Africa Election Watch: Poverty and Power in Senegal
Update: In an unusually quick turnaround, election results in Senegal began trickling in last night, leading to an extremely encouraging development: President Abdoulaye Wade has conceded defeat to challenger Macky Sall. Below is an analysis of the implications of this dramatic election:
The run-up to Sunday’s (March 25) election in Senegal may have looked familiar: An aging president manipulates the law and runs for office yet again, frustrated citizens protest, polls open for another meaningless election.
But the next few days will tell whether the outcome this time will be different. The past few months have seen waves of violent protests triggered by incumbent president Abdoulaye Wade’s efforts to seek a third term, despite the constitution limiting the president to two. In January, the streets of the capital, Dakar, erupted when the president’s hand-picked Constitutional Council ruled that Wade would be eligible for a highly controversial next term.
Sunday’s election was in fact a run-off, after Wade gained only 34.8 percent in the first round of voting Feb. 26. Former Prime Minister Macky Sall garnered the next-highest vote total, winning 26.6 percent, and with most of the other opposition candidates now behind him, stands a once-unthinkable chance of beating the crafty incumbent at his own game.
The implications for Senegal’s significant impoverished population are substantial. While Wade had promised to cut down on corruption and enhance economic opportunity in Senegal, ordinary citizens have seen little improvement in living standards, even as foreign investment flows into the country’s profitable mining, telecommunications, and service industries.
Long hailed as a democratic bastion in sub-Saharan Africa (and one of the few African nations never to experience a coup d’état), Senegal has failed to fully capitalize on its legacy of stability. Ranked 26th among 46 Sub-Saharan African nations on the World Bank’s Doing Business Index, Senegal trails countries with much lower GDPs and more checkered political histories, like Liberia, Sierra Leone and Malawi. Fifty-one percent of the populace is below the poverty line, with key education and health indicators lagging well behind other countries in the “lower middle income” bracket (per the World Bank).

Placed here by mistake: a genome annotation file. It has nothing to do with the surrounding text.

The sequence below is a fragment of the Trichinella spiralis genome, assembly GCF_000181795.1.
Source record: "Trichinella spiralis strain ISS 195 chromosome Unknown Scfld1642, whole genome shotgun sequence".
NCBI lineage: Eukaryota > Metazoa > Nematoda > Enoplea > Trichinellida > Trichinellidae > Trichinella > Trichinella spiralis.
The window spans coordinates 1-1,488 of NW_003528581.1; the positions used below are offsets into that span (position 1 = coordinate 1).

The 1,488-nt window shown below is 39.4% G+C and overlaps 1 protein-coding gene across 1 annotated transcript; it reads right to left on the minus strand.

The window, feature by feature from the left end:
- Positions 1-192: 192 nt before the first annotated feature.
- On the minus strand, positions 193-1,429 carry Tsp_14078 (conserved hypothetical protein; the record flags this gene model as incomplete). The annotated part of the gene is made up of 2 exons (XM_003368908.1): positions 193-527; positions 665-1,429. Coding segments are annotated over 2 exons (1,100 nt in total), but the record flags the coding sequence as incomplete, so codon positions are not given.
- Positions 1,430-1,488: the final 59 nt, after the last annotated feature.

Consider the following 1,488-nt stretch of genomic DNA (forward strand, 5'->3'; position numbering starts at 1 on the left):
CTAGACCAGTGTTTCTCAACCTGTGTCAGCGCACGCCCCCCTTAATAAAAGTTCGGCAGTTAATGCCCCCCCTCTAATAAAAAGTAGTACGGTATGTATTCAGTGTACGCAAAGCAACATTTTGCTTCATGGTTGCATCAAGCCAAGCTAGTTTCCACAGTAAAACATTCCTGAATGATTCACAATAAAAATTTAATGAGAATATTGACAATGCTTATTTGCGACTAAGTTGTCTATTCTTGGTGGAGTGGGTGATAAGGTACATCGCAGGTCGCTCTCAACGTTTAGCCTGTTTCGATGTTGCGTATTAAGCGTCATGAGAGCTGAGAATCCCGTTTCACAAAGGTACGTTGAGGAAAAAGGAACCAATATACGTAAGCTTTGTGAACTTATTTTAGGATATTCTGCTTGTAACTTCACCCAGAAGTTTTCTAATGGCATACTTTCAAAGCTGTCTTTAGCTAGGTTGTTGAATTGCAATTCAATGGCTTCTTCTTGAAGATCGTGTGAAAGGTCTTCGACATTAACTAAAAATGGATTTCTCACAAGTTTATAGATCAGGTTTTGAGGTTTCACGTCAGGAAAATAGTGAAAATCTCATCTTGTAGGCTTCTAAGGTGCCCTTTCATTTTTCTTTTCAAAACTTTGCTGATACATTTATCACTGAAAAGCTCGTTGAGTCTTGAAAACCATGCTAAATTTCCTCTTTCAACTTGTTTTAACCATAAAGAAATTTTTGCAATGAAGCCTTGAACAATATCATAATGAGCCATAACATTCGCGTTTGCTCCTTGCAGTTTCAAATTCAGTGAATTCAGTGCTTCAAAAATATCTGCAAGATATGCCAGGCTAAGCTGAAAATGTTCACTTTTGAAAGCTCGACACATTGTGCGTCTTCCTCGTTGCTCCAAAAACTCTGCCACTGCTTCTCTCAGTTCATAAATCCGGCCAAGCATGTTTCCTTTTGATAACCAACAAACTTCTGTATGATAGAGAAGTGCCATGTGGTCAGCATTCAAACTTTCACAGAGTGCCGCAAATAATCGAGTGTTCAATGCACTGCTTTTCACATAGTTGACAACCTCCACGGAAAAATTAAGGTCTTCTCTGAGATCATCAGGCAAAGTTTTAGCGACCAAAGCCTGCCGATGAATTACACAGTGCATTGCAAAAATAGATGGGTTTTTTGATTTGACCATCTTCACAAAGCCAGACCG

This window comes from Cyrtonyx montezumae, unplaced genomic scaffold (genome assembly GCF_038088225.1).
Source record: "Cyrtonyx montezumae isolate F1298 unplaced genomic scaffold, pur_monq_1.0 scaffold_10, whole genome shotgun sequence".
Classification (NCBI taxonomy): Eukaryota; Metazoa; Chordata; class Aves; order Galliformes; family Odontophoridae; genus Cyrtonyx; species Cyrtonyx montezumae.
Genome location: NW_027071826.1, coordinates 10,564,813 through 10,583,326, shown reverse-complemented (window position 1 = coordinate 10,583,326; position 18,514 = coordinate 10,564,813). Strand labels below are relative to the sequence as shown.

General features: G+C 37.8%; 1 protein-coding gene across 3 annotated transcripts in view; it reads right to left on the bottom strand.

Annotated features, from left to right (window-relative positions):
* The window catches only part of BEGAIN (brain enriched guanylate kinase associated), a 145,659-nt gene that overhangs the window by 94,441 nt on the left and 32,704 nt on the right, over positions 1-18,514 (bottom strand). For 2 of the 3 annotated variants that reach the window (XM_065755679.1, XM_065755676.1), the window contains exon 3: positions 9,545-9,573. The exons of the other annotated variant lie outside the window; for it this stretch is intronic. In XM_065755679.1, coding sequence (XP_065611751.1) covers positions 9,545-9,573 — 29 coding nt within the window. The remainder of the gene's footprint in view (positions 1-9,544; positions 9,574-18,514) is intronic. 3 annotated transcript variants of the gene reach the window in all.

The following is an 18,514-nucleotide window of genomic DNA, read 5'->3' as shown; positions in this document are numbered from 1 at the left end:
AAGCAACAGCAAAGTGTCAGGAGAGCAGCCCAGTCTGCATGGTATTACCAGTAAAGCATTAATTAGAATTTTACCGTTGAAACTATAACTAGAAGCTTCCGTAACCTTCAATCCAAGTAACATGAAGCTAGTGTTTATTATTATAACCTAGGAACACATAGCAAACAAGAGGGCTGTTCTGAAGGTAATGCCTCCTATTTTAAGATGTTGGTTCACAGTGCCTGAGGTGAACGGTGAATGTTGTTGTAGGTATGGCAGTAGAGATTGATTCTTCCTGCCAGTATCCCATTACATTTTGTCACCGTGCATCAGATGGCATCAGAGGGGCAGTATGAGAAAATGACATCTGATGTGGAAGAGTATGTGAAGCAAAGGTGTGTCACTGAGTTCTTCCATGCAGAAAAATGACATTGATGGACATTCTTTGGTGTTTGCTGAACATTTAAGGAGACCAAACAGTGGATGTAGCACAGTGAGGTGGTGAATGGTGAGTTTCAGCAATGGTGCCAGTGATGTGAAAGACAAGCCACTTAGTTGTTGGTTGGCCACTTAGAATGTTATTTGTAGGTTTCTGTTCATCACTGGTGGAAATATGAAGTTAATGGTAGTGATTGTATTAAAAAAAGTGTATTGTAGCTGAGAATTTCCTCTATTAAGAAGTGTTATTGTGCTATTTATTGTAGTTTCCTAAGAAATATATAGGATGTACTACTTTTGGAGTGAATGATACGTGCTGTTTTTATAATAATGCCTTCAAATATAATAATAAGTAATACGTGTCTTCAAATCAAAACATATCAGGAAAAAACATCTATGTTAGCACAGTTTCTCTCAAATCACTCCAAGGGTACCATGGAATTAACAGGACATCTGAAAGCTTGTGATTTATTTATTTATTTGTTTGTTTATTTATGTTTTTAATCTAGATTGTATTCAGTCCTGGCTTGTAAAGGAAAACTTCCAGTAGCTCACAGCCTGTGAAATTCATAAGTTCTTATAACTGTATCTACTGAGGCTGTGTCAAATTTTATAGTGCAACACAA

Disturbingly, 88 percent of Senegalese citizens state that corruption has increased in their country in the last three years, with 56 percent reporting having to pay bribes in the past year to gain access to at least one basic government service. In a country where per capita income is just $1,850, such unnecessary expenditures add up quickly.
A former university dean and perennial opposition politician, Wade is Africa’s second-oldest leader at age 85 (though many believe he is even older). Elected in 2000 on the ticket of the party he founded in 1974, the Senegalese Democratic Party (PDS), Wade broke a 40-year streak of one-party rule in Senegal, promising privatization and governance reforms.
Wade did in fact attempt substantial measures to boost the economy. He was instrumental in launching the New Partnership for Africa’s Development (NEPAD), a collaborative approach to addressing some of the continent’s starkest challenges. And he embarked on a series of large infrastructure projects, including a new, $450 million airport outside of Dakar.
Yet while citizens face spiraling food costs and rampant power outages, Wade travels with an outsized entourage and maintains an unusually lavish lifestyle for a career public servant. In one notorious example, Wade and his posse spent $1.6 million in taxpayer funds on luxury hotels in Switzerland and France the same month that over a quarter million Senegalese lost their homes in massive flooding. Perhaps most emblematic of his apparent disconnect with the populace is the recent construction of the “African Renaissance Monument,” a 167-foot, $27 million-dollar statue outside of Dakar built with North Korean, not Senegalese, labor. (Wade personally claims a third of the profit from tourist visits.)